Welcome to the blog of the Tasmanian branch of the Children's Book Council of Australia!

Sunday 4 November 2018

Emily Conolan – It's all about choice

At the recent CBCA Tasmania AGM were lucky to have Emily Conolan come and talk to members about her new series The Freedom Finders (released April 2018).

Emily Conolan is a writer and teacher known for her humanitarian work, establishing a volunteer support network for asylum seekers in Tasmania, she has been awarded Tasmanian of the Year, Hobart Citizen of the Year, and the Tasmanian Human Rights Award. The stories of courage and resilience she has heard in the course of her work with refugees, combined with tales from her own family history, inspired her to write the Freedom Finders series.

Emily started her talk with a game about choice “when you got dressed this morning, you didn’t

Most of us would remember the popular series; from the 1980s; Choose Your Own Adventure books (but can you remember the titles or the plots?).  The form of fiction these fall into is called interactive fiction, it was the precursor to interactive games and frequently reflected sci-fi or fantasy themes.

Emily’s series falls under this genre putting the choice in the readers hands but what she has also done with The Freedom Finders is to:
Read about Touch the Sun
know that your choice of clothes could affect what was going to happen to you today”. Some choices have unforeseen circumstances, some may have a clue to lead us to a certain choice or there may be a moral choice. Whichever one we choose there will be consequences whether good or bad. We make choices all the time without even realising it.
  • take the genre and apply real world scenarios;
  • give readers characters they can relate to and fall in love with and journeys they will remember and 
  • make consequences of the readers’ choices real – choices that migrants and refugees face e.g. separation from family, incarnation, even death.
Read about Break your Chains
Emily has added an extra bonus - fact files that provide background information on the social and political issues relating to the story line, along with a map of the journey undertaken.

Emily knew from her experiences as a teacher and humanitarian that her subject would be a delicate balance and didn’t want to trivialise stories of the migrants or asylum seekers. Even her publisher was initially worried that the topic was too heavy for this genre but as Emily explained to them (and us) asylum seekers are “active agents, resourceful and determined”. Due to her work and knowledge of the topics; from both research and interviews; Emily was able to gain the publishers trust.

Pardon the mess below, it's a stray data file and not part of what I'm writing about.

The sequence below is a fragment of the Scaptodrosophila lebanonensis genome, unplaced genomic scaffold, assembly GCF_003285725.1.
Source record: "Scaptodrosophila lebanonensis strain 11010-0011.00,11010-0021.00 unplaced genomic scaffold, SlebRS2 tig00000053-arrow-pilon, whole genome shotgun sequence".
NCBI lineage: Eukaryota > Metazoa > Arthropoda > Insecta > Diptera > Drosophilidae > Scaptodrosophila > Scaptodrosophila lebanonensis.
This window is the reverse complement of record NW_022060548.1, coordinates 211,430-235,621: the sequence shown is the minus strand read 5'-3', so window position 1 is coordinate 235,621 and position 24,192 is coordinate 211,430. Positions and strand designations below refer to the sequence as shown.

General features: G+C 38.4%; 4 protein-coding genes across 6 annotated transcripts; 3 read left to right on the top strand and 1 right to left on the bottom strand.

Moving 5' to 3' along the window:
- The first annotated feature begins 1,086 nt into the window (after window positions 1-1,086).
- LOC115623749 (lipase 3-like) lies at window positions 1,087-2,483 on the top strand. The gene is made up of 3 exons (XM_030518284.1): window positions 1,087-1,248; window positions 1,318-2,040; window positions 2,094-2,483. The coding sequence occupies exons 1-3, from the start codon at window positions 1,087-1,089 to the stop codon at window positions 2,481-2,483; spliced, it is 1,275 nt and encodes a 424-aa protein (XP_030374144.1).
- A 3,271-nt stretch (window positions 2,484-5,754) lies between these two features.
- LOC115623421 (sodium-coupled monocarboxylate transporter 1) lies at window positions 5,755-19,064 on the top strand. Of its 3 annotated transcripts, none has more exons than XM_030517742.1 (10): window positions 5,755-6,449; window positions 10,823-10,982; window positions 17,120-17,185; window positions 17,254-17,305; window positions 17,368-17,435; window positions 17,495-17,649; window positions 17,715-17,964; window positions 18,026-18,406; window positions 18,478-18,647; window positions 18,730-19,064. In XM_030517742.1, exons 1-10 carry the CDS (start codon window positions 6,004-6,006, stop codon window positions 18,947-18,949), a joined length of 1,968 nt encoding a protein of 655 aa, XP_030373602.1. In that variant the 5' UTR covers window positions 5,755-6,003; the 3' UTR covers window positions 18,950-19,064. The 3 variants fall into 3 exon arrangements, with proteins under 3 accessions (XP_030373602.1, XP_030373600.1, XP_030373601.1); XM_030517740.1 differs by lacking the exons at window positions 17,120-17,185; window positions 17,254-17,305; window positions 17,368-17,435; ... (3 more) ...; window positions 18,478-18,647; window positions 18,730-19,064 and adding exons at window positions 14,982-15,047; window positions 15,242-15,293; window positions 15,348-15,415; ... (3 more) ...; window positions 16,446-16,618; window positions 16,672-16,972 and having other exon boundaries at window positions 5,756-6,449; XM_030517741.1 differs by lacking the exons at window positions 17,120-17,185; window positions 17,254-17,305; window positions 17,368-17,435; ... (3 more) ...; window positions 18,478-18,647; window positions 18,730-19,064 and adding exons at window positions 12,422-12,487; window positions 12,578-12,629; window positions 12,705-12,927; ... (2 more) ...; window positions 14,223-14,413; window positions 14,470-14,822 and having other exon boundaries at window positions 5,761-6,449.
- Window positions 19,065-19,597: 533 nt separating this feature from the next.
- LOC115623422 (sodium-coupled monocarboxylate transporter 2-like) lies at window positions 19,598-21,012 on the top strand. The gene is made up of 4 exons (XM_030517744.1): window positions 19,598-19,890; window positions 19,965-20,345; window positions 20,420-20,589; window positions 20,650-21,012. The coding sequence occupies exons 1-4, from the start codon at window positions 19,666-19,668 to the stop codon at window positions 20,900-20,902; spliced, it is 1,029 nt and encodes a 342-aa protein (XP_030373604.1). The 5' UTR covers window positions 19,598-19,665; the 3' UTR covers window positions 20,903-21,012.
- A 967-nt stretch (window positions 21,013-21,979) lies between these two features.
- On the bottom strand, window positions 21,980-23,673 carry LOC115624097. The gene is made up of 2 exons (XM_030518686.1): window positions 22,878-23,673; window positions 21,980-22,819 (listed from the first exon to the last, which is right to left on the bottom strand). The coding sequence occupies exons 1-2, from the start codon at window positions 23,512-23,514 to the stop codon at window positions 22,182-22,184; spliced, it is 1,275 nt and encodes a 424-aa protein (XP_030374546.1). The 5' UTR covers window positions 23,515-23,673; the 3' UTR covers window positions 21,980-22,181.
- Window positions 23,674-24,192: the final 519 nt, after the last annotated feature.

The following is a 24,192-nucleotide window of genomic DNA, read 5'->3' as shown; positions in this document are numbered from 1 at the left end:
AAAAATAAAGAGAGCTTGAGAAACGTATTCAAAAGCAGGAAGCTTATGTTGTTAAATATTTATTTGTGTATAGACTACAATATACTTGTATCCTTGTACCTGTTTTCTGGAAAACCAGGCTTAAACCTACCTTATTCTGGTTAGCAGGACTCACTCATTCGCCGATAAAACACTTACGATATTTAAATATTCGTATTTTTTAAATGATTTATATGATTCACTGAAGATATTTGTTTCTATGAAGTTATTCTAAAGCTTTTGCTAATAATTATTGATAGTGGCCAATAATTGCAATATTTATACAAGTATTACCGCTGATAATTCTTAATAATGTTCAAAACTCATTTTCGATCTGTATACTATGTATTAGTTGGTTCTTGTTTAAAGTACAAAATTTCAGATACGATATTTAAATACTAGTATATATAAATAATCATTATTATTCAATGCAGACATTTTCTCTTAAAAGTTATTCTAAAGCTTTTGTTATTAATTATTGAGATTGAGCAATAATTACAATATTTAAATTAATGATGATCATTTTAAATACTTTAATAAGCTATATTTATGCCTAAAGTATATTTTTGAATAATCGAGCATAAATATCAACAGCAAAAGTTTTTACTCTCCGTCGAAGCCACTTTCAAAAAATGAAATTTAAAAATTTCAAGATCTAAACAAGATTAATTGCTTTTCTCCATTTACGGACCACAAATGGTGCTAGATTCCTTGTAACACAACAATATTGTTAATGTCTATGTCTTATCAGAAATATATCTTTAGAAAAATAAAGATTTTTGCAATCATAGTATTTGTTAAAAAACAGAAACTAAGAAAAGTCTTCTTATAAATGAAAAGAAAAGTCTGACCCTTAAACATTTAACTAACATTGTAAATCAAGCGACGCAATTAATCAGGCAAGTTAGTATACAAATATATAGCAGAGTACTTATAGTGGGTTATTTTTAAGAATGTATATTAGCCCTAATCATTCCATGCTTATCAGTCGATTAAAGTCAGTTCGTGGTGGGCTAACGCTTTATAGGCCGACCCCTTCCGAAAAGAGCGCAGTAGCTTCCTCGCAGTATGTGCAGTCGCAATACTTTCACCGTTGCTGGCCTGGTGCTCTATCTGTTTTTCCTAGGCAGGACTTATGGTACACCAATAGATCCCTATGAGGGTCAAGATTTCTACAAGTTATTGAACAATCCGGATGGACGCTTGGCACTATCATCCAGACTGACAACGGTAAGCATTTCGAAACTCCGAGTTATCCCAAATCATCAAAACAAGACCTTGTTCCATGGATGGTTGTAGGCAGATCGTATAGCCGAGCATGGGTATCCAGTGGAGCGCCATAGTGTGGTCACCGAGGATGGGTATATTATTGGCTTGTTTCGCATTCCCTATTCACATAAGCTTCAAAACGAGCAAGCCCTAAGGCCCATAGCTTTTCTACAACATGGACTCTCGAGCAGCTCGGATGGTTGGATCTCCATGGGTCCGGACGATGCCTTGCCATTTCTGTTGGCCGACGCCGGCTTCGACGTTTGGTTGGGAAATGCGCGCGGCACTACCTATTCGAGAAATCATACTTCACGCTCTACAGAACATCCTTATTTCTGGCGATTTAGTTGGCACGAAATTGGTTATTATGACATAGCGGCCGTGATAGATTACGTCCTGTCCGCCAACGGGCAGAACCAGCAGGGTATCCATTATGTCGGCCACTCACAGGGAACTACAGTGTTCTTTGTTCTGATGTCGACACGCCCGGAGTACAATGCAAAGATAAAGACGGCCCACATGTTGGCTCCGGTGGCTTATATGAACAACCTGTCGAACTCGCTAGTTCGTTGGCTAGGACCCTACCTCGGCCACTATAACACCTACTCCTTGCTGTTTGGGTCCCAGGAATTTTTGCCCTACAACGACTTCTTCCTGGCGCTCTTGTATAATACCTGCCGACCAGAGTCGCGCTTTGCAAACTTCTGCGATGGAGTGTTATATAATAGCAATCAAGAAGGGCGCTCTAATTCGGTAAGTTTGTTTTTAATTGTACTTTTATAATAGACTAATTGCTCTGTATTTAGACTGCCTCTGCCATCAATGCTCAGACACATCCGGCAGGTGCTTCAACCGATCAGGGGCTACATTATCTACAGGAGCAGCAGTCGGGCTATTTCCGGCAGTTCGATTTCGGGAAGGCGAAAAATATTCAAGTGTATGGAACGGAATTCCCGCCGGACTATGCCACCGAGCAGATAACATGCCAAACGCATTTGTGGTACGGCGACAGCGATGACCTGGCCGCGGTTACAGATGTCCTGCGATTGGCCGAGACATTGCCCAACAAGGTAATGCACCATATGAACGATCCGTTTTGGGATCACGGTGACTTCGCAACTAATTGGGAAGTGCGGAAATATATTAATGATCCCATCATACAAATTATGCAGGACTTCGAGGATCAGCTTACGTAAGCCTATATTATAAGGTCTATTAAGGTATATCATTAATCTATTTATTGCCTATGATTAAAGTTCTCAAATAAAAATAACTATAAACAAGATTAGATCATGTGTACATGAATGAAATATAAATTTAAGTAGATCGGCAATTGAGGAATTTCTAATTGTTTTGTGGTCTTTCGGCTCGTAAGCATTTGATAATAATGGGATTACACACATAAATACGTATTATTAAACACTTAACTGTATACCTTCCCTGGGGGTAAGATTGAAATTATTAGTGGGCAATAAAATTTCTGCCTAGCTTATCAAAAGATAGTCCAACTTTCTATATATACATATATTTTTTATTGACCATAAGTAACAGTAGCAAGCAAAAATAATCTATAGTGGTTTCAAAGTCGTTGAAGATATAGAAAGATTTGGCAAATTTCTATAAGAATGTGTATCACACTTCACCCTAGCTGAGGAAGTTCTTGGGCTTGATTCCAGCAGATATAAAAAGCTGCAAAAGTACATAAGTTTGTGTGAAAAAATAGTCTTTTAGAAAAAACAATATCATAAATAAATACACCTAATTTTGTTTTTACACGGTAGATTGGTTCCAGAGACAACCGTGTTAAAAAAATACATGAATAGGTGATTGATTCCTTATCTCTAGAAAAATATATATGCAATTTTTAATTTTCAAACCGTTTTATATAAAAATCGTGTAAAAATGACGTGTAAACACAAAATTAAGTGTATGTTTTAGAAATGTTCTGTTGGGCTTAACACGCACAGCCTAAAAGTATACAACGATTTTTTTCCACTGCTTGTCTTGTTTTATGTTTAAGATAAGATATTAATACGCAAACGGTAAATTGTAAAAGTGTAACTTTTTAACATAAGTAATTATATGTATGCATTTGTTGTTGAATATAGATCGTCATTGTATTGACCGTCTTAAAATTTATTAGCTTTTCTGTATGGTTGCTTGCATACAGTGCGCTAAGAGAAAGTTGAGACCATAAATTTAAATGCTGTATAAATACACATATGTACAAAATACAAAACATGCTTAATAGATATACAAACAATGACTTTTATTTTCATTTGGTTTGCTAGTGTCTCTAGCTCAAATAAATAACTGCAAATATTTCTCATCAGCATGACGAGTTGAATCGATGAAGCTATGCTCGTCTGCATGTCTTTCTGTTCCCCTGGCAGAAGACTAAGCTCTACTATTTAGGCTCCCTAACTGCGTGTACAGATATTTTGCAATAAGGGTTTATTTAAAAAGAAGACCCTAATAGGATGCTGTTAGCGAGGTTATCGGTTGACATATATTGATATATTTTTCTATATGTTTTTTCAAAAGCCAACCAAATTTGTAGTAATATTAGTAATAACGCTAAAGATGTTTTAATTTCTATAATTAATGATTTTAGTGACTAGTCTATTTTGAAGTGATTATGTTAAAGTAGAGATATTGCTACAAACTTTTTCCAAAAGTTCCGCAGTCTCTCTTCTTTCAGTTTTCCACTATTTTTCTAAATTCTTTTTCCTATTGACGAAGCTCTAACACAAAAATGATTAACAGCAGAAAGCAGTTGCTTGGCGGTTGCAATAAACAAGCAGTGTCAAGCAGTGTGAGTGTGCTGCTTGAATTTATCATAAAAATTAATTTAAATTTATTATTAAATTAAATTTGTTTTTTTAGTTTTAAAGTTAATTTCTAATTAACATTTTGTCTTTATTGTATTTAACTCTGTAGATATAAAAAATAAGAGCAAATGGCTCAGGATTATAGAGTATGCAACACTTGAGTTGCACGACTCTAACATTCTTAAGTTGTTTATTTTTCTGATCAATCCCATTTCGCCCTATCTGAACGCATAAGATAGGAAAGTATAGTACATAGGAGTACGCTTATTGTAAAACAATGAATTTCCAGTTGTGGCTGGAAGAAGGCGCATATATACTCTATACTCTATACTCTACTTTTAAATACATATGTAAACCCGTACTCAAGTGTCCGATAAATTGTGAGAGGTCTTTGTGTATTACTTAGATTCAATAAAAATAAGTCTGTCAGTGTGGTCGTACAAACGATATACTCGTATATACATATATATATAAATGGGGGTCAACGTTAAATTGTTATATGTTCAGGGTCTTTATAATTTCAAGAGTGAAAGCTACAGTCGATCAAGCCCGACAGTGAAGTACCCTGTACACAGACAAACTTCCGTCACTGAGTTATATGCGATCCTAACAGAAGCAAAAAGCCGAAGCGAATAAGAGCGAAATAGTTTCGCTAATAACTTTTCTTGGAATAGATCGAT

The first book in the series, Break Your Chains, Emily consulted the local Tasmanian Aboriginal palawa kani community for information and for the second book, Touch the Sun she interviewed and worked closely with a Somalian migrant. She is currently writing her third book in the series about the Italian migrant worker community within the Snowy Hydro Scheme and a family curse. “This book poses the question about whether we can determine our own destiny, and what role luck and fate have to play.”

“Of course in real life we can’t rewind our choices. In this series, choices often backfire or are taken out of your hands to demonstrate that our lives are unpredictable and shaped by forces beyond our control.”

Emily’s books don’t simplify the issues – “the fact files help to unpack the issues and ask questions…There are big questions with complex answers and The Freedom Finders shows a more complex picture of migration than a linear narrative could.”

I thoroughly enjoyed Emily’s presentation about her experiences in writing these books. She is an inspirational women and writer and her topics are thought provoking.  I even went home with one of her books (Touch the Sun) and spent part of my Sunday reading it. In fact, I have just purchased 20 copies of each book for our Grade 7s and 8s to use in their reading groups.

Thanks Emily, and I look forward to book three next year.
Pennii Purton
Library technician, Reece High School.

Editor's note: Emily wrote a blog post about the challenges of writing interactive fiction that you might "choose to read".


  1. Emily's presentation really changed my perspective about this genre. We (Don College) too have ordered Emily's books for our library! Though we weren't lucky enough to take one home on the day...one bad choice to not wear green!

  2. We were very fortunate to have Emily who is such an engaging, knowledgeable and experienced speaker. Her passion for the plight of asylum seekers and refugees inspired and challenged the audience to rethink our perspective and attitude towards those who are trying to establish a better life for their families in a new country. Using this familiar interactive genre in an exciting 'real life' manner has challenged my view of the possibilities and potential for future development of this genre.